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Reading L2* and Gated B Clock Shift Register Latches Using a Bring-Up Tool to Scan Out the Values While Preserving Machine State

IP.com Disclosure Number: IPCOM000039914D
Original Publication Date: 1987-Aug-01
Included in the Prior Art Database: 2005-Feb-01
Document File: 3 page(s) / 67K

Publishing Venue

IBM

Related People

Sotolongo, H: AUTHOR

Abstract

This article describes a technique for reading L2* and gated B clock shift register latches using a bring-up tool to scan the values without destroying the machine state. Fig. 1 is a representation of a shift register latch (SRL). It consists of two transparent latches interconnected as shown. The L1 latch has two sets of data and clock ports. The D and C inputs are the data and clock inputs for normal functional operation of the latch. The I and A inputs are the data and clock inputs used in scan mode. The B input is the clock input for the L2 latch. The outputs labeled L1+, L2+, etc., are the positive and negative polarity outputs for the respective latches. Transparent latch means that when the clock is active (in this case high level by definition) the output will follow the data input for that latch.

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Reading L2* and Gated B Clock Shift Register Latches Using a Bring-Up Tool to Scan Out the Values While Preserving Machine State

This article describes a technique for reading L2* and gated B clock shift register latches using a bring-up tool to scan the values without destroying the machine state. Fig. 1 is a representation of a shift register latch (SRL). It consists of two transparent latches interconnected as shown. The L1 latch has two sets of data and clock ports. The D and C inputs are the data and clock inputs for normal functional operation of the latch. The I and A inputs are the data and clock inputs used in scan mode. The B input is the clock input for the L2 latch. The outputs labeled L1+, L2+, etc., are the positive and negative polarity outputs for the respective latches. Transparent latch means that when the clock is active (in this case high level by definition) the output will follow the data input for that latch. The data will become latched and not change irrespective of the data input shortly after the clock goes inactive. In a level sensitive scan design (LSSD) the SRLs are strung together in a shift register ring, where the output of one L2 latch is tied to the I input of another SRL. This is repeated until all SRLs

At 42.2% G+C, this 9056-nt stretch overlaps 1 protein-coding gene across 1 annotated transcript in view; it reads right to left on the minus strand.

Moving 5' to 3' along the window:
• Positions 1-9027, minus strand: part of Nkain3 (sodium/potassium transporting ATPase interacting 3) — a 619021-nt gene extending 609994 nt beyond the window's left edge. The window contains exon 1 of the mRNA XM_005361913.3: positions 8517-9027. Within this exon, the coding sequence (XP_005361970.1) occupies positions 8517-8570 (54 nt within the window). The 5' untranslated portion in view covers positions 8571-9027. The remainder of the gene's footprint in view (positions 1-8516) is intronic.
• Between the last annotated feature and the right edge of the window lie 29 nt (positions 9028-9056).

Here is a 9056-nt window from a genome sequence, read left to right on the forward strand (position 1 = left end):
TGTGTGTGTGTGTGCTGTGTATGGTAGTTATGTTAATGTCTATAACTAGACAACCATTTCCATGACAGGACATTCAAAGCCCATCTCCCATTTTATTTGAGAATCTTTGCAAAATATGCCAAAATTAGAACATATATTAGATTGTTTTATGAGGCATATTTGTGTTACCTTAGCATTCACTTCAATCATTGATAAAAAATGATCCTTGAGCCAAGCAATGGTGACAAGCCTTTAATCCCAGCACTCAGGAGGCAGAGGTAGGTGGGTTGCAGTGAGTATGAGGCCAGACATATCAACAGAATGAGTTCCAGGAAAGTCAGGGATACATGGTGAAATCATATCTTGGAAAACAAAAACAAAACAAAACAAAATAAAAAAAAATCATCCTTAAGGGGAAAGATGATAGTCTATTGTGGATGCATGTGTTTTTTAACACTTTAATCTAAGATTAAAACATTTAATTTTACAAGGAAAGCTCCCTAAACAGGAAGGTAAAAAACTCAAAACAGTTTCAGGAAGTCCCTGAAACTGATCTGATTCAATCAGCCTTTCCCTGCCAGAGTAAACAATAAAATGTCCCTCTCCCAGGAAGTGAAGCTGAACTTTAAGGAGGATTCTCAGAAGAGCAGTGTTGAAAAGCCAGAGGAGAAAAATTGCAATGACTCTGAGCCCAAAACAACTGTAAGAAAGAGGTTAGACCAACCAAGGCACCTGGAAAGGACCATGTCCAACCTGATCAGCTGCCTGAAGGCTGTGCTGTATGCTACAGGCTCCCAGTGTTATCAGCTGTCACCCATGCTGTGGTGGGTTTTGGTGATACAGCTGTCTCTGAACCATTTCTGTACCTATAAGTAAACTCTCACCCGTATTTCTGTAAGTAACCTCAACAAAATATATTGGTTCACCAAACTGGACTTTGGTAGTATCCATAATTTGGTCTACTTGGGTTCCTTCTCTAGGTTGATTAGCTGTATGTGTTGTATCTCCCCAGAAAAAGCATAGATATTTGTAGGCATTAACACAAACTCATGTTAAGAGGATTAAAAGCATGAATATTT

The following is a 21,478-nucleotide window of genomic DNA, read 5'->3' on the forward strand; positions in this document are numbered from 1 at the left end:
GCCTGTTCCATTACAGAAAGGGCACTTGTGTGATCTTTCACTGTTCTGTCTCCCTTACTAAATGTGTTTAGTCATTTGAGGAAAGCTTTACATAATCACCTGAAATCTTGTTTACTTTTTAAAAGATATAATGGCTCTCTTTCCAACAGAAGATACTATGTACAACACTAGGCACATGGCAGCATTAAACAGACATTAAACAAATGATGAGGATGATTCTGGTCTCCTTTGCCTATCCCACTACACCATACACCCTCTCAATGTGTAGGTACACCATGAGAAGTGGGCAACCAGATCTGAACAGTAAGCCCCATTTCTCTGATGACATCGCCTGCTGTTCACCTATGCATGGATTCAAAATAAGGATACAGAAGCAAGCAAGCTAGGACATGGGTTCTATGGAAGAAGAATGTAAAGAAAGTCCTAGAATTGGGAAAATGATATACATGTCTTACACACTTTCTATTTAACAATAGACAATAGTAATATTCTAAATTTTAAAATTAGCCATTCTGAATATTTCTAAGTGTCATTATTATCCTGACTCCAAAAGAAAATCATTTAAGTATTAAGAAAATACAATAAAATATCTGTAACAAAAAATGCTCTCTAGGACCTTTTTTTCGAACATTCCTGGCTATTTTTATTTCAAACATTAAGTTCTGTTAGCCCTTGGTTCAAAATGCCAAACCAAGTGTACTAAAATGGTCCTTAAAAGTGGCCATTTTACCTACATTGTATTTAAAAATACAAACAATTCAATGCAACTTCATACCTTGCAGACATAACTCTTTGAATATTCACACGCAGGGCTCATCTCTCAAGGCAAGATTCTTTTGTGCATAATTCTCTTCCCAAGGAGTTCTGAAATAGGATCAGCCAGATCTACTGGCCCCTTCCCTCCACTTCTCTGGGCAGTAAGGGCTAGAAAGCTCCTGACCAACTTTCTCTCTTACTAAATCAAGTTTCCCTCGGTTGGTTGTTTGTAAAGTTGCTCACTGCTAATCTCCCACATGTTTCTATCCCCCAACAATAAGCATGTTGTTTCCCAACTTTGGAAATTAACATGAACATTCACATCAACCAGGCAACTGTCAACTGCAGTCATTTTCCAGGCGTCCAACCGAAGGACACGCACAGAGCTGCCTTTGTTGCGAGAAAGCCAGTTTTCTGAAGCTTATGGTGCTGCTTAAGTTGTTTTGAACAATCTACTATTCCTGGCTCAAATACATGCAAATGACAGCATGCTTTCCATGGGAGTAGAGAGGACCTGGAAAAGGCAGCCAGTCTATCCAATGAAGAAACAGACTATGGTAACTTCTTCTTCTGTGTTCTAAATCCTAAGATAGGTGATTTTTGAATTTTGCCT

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used in the VLSI chip are included in the ring. At least one input pin is used to feed the I input of the first SRL. The A and B clocks can be activated in an alternate fashion from external IO pins to either scan new data into the ring using the scan input, or to sample the data in the ring using the scan output. This is what is referred to as scanning mode. Fig. 2 shows what is referred to as an L2* SRL. This SRL has an additional set of data and clock inputs on the L2 latch. These inputs are typically used in functional mode applications, so it offers better utilization of the latches for operating functions. A latch with a gated B clock is any latch for which the B clock is not a free-running clock, but rather it is the ANDing of clock(s) and a control signal. Under these conditions the data in the L2 latch is not always the same as that of the L1 latch, since there may be periods when the data in the L2 latch is being retained, while the L1 latch is clocked with different data. In a VLSI design a common problem is not having enough visibility of the hardware for debugging design problems on the initial bring-up. It has been proposed on a LSSD to use the scan rings, used primarily to test the chips after manufacture, to provide visibility of the output of the latches in the chip during bring-up, by having an external bring-up tool (BUT) scan out the output of the latches and make this data accessible to the bring-up personnel for inspection. It also has been proposed that once the data is read, the BUT should be capable of

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restoring the state of the machine just before the read, by scanning in the data that was read previously. This is useful when tracking down...